The number of deaths from terrorism has fallen by 27 per cent, declining for the third year in a row, a global report has found.
In Europe alone, the number of people killed by terrorism fell by 75 per cent last year, despite a marked increase in far-right attacks, according to the 2018 Global Terrorism Index (GTI).
In 2017, 81 deaths were recorded in Europe, down from 168 in 2016, and the trend has continued into this year with just eight deaths recorded up until October 2018.
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‘The marked improvements in Europe can be attributed to a number of reasons,’ said Steve Killelea, Executive Chairman of the Institute for Economics and Peace (IEP) think-tank which publishes the GTI.
‘ISIS has lost much of its attractiveness due to its military defeats and weakened capabilities to mount attacks in Europe.
‘Increases in counter-terrorism funding, combined with better surveillance techniques, have also contributed to the steep reduction of deaths in Europe from terrorism.’
In 2017, 18,814 people were either murdered or took their own lives in terror attacks around the world, with 67 countries recording at least one death by terrorism.
The IEP found that 99 per cent of all deaths from terrorism occur in countries which are involved in at least one violent conflict or have a high level of political terror, such as extra-judicial killings, torture and imprisonment without trial.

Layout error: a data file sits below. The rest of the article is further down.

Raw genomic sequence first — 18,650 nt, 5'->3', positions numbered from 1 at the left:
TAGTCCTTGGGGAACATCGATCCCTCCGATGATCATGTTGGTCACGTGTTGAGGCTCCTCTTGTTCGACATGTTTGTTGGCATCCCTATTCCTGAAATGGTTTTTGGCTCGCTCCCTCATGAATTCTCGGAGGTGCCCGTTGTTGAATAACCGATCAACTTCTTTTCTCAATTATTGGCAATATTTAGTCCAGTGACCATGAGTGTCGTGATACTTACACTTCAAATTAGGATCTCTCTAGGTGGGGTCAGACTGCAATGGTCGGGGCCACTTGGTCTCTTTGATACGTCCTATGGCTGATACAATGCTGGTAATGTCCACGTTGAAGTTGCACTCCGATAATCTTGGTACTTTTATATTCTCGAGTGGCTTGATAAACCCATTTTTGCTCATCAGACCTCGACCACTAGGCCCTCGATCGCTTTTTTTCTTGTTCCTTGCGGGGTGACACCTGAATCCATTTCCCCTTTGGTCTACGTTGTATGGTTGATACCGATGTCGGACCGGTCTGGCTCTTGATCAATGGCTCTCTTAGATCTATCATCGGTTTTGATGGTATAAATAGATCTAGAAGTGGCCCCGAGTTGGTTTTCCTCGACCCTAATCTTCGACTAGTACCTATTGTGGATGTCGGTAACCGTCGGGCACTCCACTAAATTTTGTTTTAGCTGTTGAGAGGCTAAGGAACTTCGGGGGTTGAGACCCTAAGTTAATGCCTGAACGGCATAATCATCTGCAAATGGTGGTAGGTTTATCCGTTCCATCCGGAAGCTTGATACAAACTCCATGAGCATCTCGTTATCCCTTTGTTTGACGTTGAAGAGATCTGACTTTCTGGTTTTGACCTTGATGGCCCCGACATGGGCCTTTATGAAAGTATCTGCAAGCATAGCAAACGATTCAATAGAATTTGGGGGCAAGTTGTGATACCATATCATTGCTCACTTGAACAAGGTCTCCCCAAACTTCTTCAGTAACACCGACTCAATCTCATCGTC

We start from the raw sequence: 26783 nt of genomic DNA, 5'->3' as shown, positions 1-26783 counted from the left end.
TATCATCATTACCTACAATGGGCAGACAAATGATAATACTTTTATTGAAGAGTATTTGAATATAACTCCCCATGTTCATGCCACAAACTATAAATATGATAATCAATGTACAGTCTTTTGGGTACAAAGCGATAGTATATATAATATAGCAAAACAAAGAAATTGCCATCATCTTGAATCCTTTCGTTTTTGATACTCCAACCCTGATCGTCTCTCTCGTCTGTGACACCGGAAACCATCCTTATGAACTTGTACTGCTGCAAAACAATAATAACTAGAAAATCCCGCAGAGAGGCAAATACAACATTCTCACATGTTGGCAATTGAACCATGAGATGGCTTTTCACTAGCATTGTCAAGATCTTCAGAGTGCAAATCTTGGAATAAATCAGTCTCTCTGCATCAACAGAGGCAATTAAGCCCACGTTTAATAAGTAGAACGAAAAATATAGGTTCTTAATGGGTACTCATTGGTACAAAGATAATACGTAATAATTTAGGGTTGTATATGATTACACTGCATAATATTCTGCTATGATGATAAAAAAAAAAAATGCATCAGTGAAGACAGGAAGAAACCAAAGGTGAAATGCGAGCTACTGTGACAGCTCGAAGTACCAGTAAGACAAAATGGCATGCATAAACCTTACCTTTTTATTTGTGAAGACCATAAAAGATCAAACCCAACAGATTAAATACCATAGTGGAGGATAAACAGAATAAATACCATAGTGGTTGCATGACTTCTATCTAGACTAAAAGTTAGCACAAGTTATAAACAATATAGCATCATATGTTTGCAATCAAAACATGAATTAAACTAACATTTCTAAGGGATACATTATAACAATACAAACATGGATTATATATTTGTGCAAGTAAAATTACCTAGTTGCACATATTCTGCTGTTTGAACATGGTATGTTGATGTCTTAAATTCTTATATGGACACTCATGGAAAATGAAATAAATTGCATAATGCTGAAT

James Alex Fields, 21, is charged with killing 32-year-old Heather Heyer and injuring dozens when he plowed his car into a crowd of counterprotesters at the white supremacist ‘Unite the Right’ rally in Charlottesville, North Virginia in August 2017
Five countries – Afghanistan, Iraq, Nigeria, Somalia and Syria – recorded more than 1,000 deaths, with Somalia recording the largest increase in 2017 with 93 per cent more deaths than 2016.
‘IEP’s research finds that conflict and state terror are the principal causes of terrorism,’ adds Mr Killelea.
‘All ten countries most impacted by terrorism were involved in at least one violent conflict and eight were involved in a major war with at least 1,000 battle deaths.’
The EIP added that while there had been a sharp decrease in deadly terror attacks in the West, there has been a notable rise of far-right political terrorism in the past four years.
In 2013 not a single death was caused by far-right terrorism in Western Europe and North America, compared to 17 last year.
In North America, 60 per cent of all terrorism deaths were caused by the far-right.
One notable such a attack took place at the ‘Unite the Right’ rally in Charlottesville, North Virginia in August 2017, during which a white extremist drove a car into a crowd and killed 32-year-old paralegal Heather Heyer.
The majority of far-right attacks were carried out by lone actors with white nationalist, or anti-Muslim beliefs, the IEP noted.